He certainly cannot be accused of sedition – Jesus concedes that coins, which bear the emperor’s image, belong to the emperor. However, the second half of his teaching reveals that this is no simple command to obey earthly authorities. “Give… to the emperor the things that are the emperor’s, and [give back] to God the things that are God’s.” Stated a different way, if that which is made in the emperor’s image belongs to the emperor, then that which is made in the image of God belongs to God. We hear an unmistakable echo of the Jewish affirmation that God makes humankind in God’s image, according to God’s likeness. Roman coins bear the mark of Roman power, but each and every person bears the mark of God the Creator, the source and sustainer of all life.
In this way, Jesus deftly avoids the trap set by those who would see him arrested, but he also makes a profound statement about human identity and allegiance. He acknowledges the multiple dimensions of life, and grants that each lays a claim to a share of our loyalty. The public sphere demands our attention, yes, as do family, work, and culture. So be it. But, Jesus also insists that the entirety of life falls within God’s purview. Since we bear God’s image, God claims our whole lives, even when someone else claims our coins. And, unlike the emperor’s tax, God’s claim does not burden, but rather redeems us. Divine love and faithfulness, and not earthly currency, establish our value, and thus demand our final allegiance.
So, faith can never be disentangled from politics, family life, work, or culture. God’s claim on our lives embraces and exceeds all the others. Every priority, every decision, every struggle is set in the context of God’s inscription on our lives, the cross of Christ to which we are joined and with which we are marked at baptism. And what’s more, the conviction that all people bear the divine image compels us to honor all people with corresponding dignity.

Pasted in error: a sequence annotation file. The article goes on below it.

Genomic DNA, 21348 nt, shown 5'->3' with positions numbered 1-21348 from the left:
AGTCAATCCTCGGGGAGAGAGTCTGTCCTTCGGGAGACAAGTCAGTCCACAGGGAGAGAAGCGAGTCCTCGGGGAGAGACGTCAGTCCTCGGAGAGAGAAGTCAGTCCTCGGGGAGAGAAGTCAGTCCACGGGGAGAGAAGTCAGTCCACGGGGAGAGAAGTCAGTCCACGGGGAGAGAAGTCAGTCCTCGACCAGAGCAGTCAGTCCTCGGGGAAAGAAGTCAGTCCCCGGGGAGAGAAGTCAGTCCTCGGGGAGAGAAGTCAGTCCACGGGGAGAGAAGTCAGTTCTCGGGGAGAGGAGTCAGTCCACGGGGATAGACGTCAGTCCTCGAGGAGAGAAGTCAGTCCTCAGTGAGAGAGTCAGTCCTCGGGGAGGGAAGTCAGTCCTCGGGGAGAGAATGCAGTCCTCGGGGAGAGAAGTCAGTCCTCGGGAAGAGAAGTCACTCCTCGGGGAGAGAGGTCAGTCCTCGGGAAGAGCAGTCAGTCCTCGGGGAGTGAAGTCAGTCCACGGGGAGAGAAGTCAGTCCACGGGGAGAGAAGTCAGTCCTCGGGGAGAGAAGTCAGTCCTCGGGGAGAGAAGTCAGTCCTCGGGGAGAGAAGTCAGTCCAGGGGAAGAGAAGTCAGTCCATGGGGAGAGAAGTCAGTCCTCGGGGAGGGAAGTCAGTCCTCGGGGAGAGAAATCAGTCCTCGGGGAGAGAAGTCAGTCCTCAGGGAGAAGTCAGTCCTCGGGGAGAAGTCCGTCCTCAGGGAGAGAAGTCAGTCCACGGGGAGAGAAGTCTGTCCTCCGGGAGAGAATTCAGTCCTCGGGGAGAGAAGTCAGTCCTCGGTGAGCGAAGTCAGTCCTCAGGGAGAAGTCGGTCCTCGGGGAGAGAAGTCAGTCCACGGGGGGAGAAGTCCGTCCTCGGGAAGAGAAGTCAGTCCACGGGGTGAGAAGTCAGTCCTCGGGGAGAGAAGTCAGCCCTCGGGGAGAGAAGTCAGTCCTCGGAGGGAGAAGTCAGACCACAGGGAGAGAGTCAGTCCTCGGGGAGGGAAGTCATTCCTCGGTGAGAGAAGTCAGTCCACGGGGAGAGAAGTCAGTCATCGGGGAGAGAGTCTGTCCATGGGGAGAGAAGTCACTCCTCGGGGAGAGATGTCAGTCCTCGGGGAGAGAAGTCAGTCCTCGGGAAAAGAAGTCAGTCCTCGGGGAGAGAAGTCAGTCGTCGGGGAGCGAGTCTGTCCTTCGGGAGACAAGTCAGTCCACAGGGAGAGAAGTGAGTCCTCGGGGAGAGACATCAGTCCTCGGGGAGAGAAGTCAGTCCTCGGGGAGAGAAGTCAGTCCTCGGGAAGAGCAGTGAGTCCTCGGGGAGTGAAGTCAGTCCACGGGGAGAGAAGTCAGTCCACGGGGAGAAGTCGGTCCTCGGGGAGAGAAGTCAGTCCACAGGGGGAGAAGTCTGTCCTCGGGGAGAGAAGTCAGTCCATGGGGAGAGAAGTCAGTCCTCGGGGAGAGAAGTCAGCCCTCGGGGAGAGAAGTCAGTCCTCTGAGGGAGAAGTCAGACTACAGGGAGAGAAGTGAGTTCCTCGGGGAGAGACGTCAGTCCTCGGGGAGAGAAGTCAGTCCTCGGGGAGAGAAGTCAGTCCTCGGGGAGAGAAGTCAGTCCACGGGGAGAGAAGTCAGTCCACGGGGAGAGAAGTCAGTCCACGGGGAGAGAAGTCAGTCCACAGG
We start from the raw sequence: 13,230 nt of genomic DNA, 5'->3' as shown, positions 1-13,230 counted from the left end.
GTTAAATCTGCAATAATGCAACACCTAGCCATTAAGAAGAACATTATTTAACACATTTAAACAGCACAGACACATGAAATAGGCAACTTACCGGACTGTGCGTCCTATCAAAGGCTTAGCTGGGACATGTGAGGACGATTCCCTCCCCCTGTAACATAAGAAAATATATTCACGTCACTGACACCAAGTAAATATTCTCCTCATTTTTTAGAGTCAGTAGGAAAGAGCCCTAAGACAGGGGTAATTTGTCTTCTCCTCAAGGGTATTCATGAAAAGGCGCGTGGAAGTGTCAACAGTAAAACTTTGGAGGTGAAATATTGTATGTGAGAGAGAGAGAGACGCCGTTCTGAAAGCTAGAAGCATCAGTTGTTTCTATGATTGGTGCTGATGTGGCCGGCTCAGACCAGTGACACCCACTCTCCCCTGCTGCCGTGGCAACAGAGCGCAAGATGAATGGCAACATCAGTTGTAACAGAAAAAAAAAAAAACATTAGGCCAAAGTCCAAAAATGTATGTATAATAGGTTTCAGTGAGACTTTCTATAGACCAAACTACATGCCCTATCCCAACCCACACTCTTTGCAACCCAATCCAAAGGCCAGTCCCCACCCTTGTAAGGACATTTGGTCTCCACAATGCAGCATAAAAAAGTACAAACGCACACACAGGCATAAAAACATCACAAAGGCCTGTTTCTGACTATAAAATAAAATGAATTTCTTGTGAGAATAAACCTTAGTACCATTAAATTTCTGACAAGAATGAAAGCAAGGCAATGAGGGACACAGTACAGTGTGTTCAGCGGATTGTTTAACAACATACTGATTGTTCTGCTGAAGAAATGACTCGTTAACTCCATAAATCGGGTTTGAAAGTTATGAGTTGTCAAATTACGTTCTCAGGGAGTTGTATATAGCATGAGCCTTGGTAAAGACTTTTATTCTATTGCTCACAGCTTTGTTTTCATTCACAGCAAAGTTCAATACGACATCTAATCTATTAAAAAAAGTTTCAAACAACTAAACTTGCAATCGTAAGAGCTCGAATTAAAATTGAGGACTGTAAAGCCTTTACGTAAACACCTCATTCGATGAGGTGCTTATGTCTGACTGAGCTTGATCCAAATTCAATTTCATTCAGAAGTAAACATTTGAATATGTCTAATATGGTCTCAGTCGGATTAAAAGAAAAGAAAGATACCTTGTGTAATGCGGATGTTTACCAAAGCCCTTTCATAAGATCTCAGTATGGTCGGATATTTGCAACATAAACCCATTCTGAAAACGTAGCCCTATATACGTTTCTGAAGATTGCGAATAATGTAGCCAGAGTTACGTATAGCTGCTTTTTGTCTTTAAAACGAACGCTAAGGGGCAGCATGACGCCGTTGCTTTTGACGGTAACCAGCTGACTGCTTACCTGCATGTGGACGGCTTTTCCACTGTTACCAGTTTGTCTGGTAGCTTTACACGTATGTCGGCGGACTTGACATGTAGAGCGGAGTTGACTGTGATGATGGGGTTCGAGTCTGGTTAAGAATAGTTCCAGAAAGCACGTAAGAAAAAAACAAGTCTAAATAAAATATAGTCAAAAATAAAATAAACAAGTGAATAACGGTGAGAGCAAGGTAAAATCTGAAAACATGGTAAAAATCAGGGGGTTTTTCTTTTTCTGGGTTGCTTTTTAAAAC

Dear church, the emperor demands a share of our coins, but God demands our faithfulness in the face of uncertainty, our courage in the face of injustice, our our generosity in the face of need – in short, our whole lives. Immersed in the free gift of grace, let’s return to God what has always been God’s – our selves, our time, and our possessions, signs of God’s enduring love – for the sake of the abundant life God envisions for the whole world, in the name of our Lord Jesus Christ, the one who offered himself for us.
 See Lance Pape, http://www.workingpreacher.org/preaching.aspx?commentary_id=2201.
 See Warren Carter, Matthew and the Margins, 439.
 Robert Kysar, http://members.newproclamation.com/commentary.php?d8m=10&d8d=19&d8y=2014&event_id=67&cycle=A&atom_id=25247. For alternative translation, see Spalding, in Feasting on the Word, Year A, Vol. 4, 190.
 Genesis 1:26-27.
 See Richard E. Spalding, in Feasting on the Word, Year A, Vol. 4, 190; Susan Grove Eastman, in Feasting on the Word, Year A, Vol. 4, 193; W.D. Davies and Dale C. Allison, Matthew: A Shorter Commentary, 375.